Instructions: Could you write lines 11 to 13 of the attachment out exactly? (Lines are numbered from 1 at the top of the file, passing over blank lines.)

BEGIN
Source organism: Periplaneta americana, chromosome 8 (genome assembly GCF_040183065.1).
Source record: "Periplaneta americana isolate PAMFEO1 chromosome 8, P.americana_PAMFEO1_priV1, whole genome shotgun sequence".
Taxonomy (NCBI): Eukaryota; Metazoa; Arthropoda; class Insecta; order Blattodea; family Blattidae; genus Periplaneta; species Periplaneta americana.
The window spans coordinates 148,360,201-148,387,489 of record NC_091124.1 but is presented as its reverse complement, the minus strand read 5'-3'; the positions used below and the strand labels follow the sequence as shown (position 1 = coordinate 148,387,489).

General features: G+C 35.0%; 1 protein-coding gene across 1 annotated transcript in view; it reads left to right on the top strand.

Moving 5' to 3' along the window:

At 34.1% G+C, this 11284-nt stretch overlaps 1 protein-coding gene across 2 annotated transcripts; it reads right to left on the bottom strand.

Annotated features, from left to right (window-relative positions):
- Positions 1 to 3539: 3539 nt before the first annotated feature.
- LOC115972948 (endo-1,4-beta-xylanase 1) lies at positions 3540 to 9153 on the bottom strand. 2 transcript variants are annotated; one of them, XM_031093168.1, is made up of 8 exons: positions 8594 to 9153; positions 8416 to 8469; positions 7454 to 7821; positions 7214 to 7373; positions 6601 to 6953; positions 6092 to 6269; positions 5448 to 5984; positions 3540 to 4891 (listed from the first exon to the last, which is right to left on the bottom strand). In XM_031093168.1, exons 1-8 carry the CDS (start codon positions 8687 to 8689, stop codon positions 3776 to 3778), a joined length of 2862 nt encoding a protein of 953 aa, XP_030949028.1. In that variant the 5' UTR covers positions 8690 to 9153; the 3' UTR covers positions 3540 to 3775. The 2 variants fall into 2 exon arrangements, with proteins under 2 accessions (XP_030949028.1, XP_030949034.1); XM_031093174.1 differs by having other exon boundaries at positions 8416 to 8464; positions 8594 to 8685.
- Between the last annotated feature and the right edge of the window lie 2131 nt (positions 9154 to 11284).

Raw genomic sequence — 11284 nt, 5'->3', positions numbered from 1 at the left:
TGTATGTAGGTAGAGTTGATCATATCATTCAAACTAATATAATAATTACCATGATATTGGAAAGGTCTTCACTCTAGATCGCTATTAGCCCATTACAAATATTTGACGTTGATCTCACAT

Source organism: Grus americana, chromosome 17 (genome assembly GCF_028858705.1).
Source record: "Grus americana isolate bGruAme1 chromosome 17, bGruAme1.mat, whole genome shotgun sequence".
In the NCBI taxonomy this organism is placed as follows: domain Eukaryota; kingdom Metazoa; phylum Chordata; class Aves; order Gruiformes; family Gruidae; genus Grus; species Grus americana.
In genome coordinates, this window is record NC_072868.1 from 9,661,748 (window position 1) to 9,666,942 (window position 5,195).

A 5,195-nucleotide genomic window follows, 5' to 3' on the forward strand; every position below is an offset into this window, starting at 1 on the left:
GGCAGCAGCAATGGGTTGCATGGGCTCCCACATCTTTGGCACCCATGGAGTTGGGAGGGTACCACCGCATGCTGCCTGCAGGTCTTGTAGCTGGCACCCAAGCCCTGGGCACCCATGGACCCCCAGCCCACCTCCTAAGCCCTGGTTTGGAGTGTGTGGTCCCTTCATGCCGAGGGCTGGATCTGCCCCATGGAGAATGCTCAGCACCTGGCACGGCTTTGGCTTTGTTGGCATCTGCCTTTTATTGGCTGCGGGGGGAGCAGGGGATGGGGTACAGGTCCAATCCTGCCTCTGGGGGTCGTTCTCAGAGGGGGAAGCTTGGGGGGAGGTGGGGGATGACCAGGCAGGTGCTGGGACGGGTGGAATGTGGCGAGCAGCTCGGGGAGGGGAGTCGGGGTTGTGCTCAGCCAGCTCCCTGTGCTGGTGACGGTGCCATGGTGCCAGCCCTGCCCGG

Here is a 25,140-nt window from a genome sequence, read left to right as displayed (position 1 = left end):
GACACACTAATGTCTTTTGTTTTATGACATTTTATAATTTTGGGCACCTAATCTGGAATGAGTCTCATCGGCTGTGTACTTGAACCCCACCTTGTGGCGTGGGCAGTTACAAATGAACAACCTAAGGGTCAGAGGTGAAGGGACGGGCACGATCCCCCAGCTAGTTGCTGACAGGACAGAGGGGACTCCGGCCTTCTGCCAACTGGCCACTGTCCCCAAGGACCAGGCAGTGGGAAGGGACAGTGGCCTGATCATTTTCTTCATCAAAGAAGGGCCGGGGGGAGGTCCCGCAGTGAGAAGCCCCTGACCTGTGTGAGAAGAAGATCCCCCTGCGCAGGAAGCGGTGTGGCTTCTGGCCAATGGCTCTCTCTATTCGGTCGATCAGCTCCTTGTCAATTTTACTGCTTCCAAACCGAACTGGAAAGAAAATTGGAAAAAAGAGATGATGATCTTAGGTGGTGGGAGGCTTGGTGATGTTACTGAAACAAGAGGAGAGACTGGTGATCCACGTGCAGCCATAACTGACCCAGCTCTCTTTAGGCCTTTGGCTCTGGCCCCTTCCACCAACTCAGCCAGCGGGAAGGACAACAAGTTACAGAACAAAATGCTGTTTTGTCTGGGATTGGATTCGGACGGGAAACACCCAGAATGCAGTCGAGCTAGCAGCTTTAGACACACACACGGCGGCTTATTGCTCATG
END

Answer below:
- Between the last annotated feature and the right edge of the window lie 2131 nt (positions 9154 to 11284).

Raw genomic sequence — 11284 nt, 5'->3', positions numbered from 1 at the left:
TGTATGTAGGTAGAGTTGATCATATCATTCAAACTAATATAATAATTACCATGATATTGGAAAGGTCTTCACTCTAGATCGCTATTAGCCCATTACAAATATTTGACGTTGATCTCACAT